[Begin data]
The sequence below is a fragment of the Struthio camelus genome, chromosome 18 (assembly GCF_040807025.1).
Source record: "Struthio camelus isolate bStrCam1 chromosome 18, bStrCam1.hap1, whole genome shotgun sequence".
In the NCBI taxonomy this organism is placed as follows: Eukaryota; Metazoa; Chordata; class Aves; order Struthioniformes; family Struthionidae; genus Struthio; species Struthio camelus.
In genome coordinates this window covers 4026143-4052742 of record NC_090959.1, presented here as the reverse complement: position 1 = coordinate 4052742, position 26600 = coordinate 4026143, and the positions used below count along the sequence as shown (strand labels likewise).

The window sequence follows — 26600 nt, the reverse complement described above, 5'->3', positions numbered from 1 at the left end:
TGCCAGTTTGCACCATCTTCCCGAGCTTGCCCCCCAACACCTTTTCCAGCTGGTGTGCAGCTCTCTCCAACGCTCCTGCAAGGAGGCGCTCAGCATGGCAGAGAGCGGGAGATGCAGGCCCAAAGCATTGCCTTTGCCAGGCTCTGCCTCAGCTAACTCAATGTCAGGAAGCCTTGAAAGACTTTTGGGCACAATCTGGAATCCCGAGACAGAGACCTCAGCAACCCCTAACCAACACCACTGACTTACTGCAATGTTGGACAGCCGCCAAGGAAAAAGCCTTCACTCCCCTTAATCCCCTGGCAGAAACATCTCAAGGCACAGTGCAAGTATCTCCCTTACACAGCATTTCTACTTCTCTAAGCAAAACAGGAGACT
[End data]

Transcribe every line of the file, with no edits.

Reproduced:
The sequence below is a fragment of the Struthio camelus genome, chromosome 18 (assembly GCF_040807025.1).
Source record: "Struthio camelus isolate bStrCam1 chromosome 18, bStrCam1.hap1, whole genome shotgun sequence".
In the NCBI taxonomy this organism is placed as follows: Eukaryota; Metazoa; Chordata; class Aves; order Struthioniformes; family Struthionidae; genus Struthio; species Struthio camelus.
In genome coordinates this window covers 4026143-4052742 of record NC_090959.1, presented here as the reverse complement: position 1 = coordinate 4052742, position 26600 = coordinate 4026143, and the positions used below count along the sequence as shown (strand labels likewise).

The window sequence follows — 26600 nt, the reverse complement described above, 5'->3', positions numbered from 1 at the left end:
TGCCAGTTTGCACCATCTTCCCGAGCTTGCCCCCCAACACCTTTTCCAGCTGGTGTGCAGCTCTCTCCAACGCTCCTGCAAGGAGGCGCTCAGCATGGCAGAGAGCGGGAGATGCAGGCCCAAAGCATTGCCTTTGCCAGGCTCTGCCTCAGCTAACTCAATGTCAGGAAGCCTTGAAAGACTTTTGGGCACAATCTGGAATCCCGAGACAGAGACCTCAGCAACCCCTAACCAACACCACTGACTTACTGCAATGTTGGACAGCCGCCAAGGAAAAAGCCTTCACTCCCCTTAATCCCCTGGCAGAAACATCTCAAGGCACAGTGCAAGTATCTCCCTTACACAGCATTTCTACTTCTCTAAGCAAAACAGGAGACT